Monitoring Cardiac Sarcoidosis Patients with Repeated PET Scans Could Help Set Best Treatment Course

Monitoring Cardiac Sarcoidosis Patients with Repeated PET Scans Could Help Set Best Treatment Course

Closely monitoring the effect of steroid treatment in patients with cardiac sarcoidosis can help detect any resistance that may develop against the treatment and help doctors identify patients who might need increased doses of immunosuppressive therapy.

Cardiac sarcoidosis, or sarcoidosis of the heart, is a medical condition that is increasingly being recognized by doctors. It is usually treated with corticosteroids that suppress the immune system.

The condition is diagnosed using a technique called fluorine-18-flurodeoxyglucose positron emission computed tomography (abbreviated as 18FDG-PET CT). The technique is able to detect the level of inflammation in the heart muscle through the uptake of 18FDG, and is a powerful tool that allows clinicians to monitor patients’ response to therapy.

The study, “Serial FDG-PET scans help to identify steroid resistance in cardiac sarcoidosis,” was published in the International Journal of Cardiology.

Key findings showed that the more FDG uptake there was after steroid therapy, the poorer the clinical outcomes for patients.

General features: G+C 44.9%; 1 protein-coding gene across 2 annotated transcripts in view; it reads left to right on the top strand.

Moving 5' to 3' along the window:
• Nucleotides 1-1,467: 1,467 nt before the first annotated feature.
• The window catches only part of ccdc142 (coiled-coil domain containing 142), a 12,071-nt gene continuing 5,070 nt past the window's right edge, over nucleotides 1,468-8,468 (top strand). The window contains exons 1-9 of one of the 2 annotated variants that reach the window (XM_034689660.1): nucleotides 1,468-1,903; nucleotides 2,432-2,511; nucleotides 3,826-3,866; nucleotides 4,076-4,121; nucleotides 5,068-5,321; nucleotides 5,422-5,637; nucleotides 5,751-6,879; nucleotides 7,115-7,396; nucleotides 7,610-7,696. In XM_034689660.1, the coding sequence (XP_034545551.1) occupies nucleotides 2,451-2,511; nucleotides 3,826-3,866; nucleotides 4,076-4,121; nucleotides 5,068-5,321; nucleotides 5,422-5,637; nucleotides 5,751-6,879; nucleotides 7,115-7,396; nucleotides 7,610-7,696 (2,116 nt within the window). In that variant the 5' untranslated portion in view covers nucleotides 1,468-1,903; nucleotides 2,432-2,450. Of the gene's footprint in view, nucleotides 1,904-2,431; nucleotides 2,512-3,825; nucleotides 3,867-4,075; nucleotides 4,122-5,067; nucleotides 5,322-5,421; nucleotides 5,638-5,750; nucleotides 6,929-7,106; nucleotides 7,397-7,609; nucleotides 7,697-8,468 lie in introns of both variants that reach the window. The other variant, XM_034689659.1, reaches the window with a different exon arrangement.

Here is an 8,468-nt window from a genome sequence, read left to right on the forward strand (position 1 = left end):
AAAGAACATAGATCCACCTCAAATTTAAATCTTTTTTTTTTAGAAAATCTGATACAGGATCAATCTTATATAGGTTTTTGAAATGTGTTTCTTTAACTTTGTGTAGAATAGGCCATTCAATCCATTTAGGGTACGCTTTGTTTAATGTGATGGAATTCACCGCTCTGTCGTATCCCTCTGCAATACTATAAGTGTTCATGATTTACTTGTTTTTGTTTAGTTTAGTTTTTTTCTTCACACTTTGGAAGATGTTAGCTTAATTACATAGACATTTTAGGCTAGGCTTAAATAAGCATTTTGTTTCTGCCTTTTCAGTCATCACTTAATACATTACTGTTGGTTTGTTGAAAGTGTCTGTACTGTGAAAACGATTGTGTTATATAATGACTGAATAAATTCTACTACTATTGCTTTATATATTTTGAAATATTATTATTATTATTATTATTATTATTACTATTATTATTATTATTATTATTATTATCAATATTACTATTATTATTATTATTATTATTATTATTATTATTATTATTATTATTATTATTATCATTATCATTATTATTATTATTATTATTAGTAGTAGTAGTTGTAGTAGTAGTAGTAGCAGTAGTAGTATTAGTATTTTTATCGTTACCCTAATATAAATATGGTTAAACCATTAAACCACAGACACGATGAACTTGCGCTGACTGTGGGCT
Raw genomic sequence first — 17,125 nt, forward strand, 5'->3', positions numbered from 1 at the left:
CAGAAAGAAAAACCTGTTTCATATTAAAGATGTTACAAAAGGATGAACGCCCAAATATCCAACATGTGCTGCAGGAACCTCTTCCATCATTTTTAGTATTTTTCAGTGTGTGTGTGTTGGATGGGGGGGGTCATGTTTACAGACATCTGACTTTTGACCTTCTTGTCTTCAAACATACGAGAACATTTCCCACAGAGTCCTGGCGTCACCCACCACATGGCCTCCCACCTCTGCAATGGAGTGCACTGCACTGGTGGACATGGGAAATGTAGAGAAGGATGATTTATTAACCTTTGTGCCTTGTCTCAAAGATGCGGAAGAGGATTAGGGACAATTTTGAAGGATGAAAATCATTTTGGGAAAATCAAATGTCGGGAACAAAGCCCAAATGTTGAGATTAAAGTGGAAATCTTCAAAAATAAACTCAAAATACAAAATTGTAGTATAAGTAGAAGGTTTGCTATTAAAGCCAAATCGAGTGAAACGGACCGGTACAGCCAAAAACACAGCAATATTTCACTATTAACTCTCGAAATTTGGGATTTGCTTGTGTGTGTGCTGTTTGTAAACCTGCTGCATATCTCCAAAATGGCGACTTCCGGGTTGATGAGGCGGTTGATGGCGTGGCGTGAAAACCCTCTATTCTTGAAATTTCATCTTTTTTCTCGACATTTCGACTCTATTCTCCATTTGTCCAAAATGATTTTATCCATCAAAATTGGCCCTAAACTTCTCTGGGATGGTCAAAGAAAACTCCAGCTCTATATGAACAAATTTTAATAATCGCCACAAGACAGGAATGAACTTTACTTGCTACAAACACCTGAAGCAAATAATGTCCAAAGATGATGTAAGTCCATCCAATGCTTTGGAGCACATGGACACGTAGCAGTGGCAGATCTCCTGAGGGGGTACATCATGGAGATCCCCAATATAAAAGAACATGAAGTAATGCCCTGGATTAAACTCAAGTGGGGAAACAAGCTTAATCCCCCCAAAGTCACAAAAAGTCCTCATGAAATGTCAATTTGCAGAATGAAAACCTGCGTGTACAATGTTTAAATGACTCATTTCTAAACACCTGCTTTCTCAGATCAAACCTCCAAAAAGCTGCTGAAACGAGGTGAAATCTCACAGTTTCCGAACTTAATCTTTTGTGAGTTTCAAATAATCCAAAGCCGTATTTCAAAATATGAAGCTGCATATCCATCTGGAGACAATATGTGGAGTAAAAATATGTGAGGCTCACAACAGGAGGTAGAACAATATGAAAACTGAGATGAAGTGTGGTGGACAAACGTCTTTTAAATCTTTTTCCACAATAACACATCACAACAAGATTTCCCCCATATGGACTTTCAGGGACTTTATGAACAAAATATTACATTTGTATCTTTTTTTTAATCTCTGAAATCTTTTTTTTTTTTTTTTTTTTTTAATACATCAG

The team, led by Dr. Calambur Narasimhan of the Department of Cardiac Electrophysiology at CARE Hospitals in Hyderabad, India, identified 15 patients with cardiac sarcoidosis. All patients had 18FDG-PET CT scans before and after steroid treatment. The researchers divided the patients into two groups: those who responded to steroid treatment and those who did not.

The nonresponders were defined as those patients who had persistent or worsened heart arrhythmia and symptoms of heart failure despite steroid treatment. Symptoms of heart failure include shortness of breath, fatigue, swelling in the legs, ankles and feet, rapid or irregular heartbeat, and persistent cough or wheezing.

The researchers than compared FDG uptake in patients who responded to treatment and those who did not. They found that FDG uptake was significantly lower in patients who responded to steroid treatment, while in nonresponders there was an increase in uptake.

Disparate FDG uptake on the first PET scan, and increased FDG uptake and an increased area of heart muscle inflammation on the second scan, were all associated with poor clinical outcomes despite steroid therapy.

The researchers concluded that repeat PET scans may help doctors predict which patients will develop a resistance to steroid treatment. Armed with this knowledge, immunosuppressive therapy among poor responders to initial therapy can be increased in gradual increments to obtain a better response.

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Özge has a MSc. in Molecular Genetics from the University of Leicester and a PhD in Developmental Biology from Queen Mary University of London. She worked as a Post-doctoral Research Associate at the University of Leicester for six years in the field of Behavioural Neurology before moving into science communication. She worked as the Research Communication Officer at a London based charity for almost two years.

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